Collaborative care effective for pain, depression and anxiety

Regenstrief Institute

With the growing prevalence of chronic pain, depression, anxiety, and other symptom-based conditions, physicians and the healthcare systems for which they work are increasingly considering how to augment the care they can provide within the limited time allotted for patient appointments.

According to Regenstrief Institute Research Scientist Kurt Kroenke, M.D., writing in the Journal of General Internal Medicine (JGIM), collaborative care can and should play a major role targeting the treatment of symptoms and functional decline, both too frequently marginalized in medically oriented care delivery.

Collaborative care is a team-based model in which the patient’s primary care physician is assisted in the management of specific health conditions (for example depression, anxiety or pain) by a care manager (often a nurse supervised by a physician specialist) with advanced expertise in the management of those conditions who provides care virtually.

Care managers help patients process information provided by their primary care physicians. For example, care managers can review treatment options, helping patients decide which option they prefer.

“We at Regenstrief and others have extensively studied utilizing collaborative care to provide behavioral treatments, education and care follow-up to patients with depression, anxiety and pain and we have found that it works,” said Dr. Kroenke, a professor of medicine at Indiana University School of Medicine, an internationally respected pioneer in symptomology and the co-developer of the depression and anxiety scales most commonly used in primary care. “Collaborative care works because it provides patients with needed support between physician visits, augmenting medical practice via telephone or another telecare modality, making it easy for patients to fit into their schedules.”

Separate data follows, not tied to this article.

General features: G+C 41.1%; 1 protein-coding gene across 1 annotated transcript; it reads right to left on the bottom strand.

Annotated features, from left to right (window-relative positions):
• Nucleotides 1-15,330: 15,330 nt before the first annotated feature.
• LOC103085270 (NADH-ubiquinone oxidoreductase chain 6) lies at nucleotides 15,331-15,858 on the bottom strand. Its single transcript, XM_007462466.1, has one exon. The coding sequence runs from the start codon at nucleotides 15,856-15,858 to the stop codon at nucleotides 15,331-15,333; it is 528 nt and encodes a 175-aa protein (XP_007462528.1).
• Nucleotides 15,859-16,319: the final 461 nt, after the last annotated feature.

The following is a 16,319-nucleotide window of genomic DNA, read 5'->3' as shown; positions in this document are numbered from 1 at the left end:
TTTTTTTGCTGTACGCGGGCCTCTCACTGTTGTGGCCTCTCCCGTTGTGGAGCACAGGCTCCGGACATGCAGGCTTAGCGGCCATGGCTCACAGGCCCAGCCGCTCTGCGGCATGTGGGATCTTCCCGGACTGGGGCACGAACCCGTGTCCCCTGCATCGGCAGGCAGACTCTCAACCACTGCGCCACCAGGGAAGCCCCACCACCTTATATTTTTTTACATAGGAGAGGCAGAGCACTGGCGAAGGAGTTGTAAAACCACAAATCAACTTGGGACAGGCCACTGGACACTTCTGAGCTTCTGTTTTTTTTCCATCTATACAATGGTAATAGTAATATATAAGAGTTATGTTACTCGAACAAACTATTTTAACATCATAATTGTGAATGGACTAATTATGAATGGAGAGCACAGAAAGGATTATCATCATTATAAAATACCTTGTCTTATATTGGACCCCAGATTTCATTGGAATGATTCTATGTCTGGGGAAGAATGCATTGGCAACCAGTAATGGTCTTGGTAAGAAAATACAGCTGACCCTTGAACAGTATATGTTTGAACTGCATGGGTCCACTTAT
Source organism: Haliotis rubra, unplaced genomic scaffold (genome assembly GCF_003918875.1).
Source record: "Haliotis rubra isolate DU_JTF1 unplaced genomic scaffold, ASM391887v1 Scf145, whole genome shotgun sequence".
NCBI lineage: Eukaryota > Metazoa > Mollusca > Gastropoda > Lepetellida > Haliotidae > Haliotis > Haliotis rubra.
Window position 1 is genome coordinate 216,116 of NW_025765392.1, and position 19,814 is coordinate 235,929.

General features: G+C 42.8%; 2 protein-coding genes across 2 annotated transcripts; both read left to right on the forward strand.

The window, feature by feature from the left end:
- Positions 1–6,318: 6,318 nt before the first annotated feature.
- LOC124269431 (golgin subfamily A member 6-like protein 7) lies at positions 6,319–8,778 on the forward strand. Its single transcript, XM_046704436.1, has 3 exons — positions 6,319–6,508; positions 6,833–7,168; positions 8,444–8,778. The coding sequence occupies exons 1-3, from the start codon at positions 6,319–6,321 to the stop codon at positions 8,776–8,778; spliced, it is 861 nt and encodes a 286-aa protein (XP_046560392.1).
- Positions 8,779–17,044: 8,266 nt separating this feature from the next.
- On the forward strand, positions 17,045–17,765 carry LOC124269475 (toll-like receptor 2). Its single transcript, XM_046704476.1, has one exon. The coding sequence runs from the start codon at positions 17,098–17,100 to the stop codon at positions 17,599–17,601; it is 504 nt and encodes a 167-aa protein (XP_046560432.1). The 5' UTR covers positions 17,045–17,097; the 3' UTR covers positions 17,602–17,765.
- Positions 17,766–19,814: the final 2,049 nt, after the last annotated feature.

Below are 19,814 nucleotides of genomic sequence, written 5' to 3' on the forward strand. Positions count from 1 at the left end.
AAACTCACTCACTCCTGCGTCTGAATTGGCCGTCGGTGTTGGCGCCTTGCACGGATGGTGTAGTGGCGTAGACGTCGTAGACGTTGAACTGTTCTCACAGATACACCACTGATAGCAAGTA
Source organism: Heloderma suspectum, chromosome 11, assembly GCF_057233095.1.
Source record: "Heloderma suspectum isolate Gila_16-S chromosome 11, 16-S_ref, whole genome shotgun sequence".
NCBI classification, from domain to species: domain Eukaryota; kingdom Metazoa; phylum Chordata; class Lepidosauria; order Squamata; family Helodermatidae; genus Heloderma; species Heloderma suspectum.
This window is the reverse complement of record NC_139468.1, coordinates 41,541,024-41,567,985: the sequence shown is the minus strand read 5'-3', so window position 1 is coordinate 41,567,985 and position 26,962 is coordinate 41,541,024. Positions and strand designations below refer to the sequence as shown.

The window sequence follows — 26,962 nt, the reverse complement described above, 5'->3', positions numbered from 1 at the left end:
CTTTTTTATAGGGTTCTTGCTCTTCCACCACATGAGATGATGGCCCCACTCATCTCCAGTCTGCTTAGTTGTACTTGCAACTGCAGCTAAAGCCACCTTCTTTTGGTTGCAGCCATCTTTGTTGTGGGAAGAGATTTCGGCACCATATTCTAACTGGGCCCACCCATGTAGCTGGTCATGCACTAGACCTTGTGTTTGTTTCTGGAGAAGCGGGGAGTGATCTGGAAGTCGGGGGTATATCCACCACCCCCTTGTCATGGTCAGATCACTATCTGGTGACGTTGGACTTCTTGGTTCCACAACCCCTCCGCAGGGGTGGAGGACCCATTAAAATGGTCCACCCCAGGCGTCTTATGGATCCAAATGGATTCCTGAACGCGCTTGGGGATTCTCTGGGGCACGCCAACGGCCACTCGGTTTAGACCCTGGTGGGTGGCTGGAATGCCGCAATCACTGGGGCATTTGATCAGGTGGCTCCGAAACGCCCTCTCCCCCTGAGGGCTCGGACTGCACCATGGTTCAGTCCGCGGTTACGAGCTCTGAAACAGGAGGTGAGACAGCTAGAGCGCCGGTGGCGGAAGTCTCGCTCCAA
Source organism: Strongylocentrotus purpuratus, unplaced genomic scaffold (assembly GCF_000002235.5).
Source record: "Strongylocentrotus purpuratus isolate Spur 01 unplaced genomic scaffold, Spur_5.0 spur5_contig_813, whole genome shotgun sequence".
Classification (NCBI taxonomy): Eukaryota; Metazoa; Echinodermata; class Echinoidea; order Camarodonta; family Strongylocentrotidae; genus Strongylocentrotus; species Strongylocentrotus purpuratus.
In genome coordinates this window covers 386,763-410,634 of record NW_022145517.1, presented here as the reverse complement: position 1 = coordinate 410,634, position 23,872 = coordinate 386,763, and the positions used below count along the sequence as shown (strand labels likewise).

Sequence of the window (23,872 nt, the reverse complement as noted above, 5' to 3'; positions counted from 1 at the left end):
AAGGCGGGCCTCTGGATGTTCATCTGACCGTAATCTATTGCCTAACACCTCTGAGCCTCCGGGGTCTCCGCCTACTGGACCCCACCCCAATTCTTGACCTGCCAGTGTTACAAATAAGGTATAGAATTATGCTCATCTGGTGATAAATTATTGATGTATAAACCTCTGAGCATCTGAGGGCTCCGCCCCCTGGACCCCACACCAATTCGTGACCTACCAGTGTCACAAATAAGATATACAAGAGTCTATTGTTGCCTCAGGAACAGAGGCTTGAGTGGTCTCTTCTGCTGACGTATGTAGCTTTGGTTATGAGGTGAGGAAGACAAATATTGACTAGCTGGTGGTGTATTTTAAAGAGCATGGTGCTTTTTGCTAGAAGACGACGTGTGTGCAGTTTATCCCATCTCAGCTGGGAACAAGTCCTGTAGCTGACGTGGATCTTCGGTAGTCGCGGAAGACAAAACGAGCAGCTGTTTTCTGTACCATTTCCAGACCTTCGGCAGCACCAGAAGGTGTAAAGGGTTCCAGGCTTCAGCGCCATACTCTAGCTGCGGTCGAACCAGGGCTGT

Collaborative care is becoming more common. Dr. Kroenke is currently exploring the use of collaborative care for substance abuse disorders.

“Perhaps the major reason that collaborative care hasn’t gained traction outside of some large, integrated healthcare systems with multiple clinics, is because insurance companies typically have not covered augmenting physician care via telephone,” said Dr. Kroenke. “But this barrier has eroded during the pandemic as telecare has been reimbursed by Medicare as well as insurance companies. And expanded use of telecare during the pandemic has also taught us to deliver virtual care more effectively and efficiently.”

In addition to describing the collaborative care model and highlighting its application to patient care, “Canons of Collaborative Care” by Dr. Kroenke and Andrea Cheville, M.D., of the Mayo Clinic, provides principles for implementing collaborative care in real world clinical practice.

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